From Fiction University: Enabling third party cookies on your browser could help if you have trouble leaving a comment.

Thursday, January 23

Writers: Make a List of Personal Influencers

By Sara Megibow, @SaraMegibow 

Part of The Writer's Life Series

JH: When it comes to publicity and promotion, we often have more resources than we think. Agent Sara Megibow shares tips on making the most of your personal influencers--those people in your life who can and will help you promote your book. 

Sara Megibow is a literary agent with kt literary out of Highlands Ranch, CO. She has worked in publishing since 2006 and represents New York Times bestsellers authors including Margaret Rogerson, Roni Loren, Jason M. Hough and Jaleigh Johnson. She specializes in launching debut authors and working on long-term career development and profit strategy with them. She is a graduate of Northwestern University with degrees in Women’s Studies, Gender Studies and American History. Always LGBTQ+ Friendly!


Take it away Sara...

Tuesday, January 21

4 Mistakes Amateur Self-Publishers Make That the Pros Don’t

By Dave Chesson, @DaveChesson

Part of The Indie Authors Series 


JH: It's easy to make mistakes when venturing into self publishing. Dave Chesson shares four mistakes new authors make when they go indie, and shows us how to fix them. 


Dave Chesson is the founder of Kindlepreneur.com and creator of Publisher Rocket, a software that helps authors market their books more effectively.

Website | Twitter | Facebook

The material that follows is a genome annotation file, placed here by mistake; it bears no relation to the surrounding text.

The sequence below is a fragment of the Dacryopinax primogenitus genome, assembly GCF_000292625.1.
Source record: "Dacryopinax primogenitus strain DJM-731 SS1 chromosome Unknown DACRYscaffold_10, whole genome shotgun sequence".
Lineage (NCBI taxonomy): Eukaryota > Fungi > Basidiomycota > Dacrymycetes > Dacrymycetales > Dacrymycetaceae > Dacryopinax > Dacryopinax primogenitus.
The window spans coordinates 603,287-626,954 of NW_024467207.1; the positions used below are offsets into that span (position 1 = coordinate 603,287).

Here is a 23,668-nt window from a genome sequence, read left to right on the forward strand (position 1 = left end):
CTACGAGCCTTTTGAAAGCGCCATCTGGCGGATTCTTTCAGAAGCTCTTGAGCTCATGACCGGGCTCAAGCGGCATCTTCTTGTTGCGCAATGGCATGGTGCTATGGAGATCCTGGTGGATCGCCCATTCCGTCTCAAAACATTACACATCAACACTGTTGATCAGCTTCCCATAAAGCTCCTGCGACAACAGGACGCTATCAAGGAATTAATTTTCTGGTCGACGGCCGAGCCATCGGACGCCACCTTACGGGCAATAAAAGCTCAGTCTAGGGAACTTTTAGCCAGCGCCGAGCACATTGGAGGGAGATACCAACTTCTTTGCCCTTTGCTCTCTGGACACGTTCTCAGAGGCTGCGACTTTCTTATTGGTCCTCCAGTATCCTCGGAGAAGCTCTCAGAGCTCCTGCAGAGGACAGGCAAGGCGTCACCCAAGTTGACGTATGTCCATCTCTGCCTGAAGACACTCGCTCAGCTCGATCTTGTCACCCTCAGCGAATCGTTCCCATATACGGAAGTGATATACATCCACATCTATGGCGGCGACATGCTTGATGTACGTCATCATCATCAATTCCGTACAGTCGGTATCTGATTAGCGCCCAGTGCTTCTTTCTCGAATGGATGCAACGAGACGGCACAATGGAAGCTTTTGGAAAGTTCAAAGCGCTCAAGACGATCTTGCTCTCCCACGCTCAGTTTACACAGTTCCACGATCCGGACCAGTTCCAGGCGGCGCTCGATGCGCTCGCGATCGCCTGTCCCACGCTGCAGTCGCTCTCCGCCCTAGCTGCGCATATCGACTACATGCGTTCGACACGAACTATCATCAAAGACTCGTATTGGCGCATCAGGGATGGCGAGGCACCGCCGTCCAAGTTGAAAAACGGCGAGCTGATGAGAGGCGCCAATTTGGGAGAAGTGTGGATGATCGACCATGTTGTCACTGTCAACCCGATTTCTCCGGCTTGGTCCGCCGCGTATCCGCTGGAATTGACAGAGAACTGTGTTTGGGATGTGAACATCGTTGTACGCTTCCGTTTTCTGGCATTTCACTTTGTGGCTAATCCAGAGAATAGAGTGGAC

Take it away Dave…

Self-publishing can be pretty intimidating for new authors. It’s easy to make mistakes without knowing you’re making them, and with competition stiff nowadays, being on top of your game has never been more important.

Monday, January 20

Following Directions: Editing First Draft Feedback on The Shifter

By Janice Hardy, @Janice_Hardy

Ever wonder what the original draft of a published novel looked like? Here's a peek behind the curtain and a look into the critiquing process.

Every Saturday I critique someone's work and post it for all to see, but I've also done the same to my own opening page. Fair's fair.

I came across this early post from 2010 where I showed excerpts from the very first draft of The Shifter (back when it was still The Pain Merchants), and the feedback I'd received from my critique group. Not only did I share what they said, I shared what I did, and explained why I found the comment helpful.

I've always been interested in the thought process and decision-making behind writing, so hopefully this will help other writers apply the feedback from their own critiques. It might even give them some insight into why they might have gotten a particular comment.

Sunday, January 19

Sunday Writing Tip: A Trick for Finding Overused Words in Your Manuscript

By Janice Hardy, @Janice_Hardy

Each week, I’ll offer a tip you can take and apply to your manuscript to help improve it. They’ll be easy to do and shouldn’t take long, so they’ll be tips you can do without taking up your Sunday. Though I do reserve the right to offer a good tip now and then that will take longer—but only because it would apply to the entire manuscript.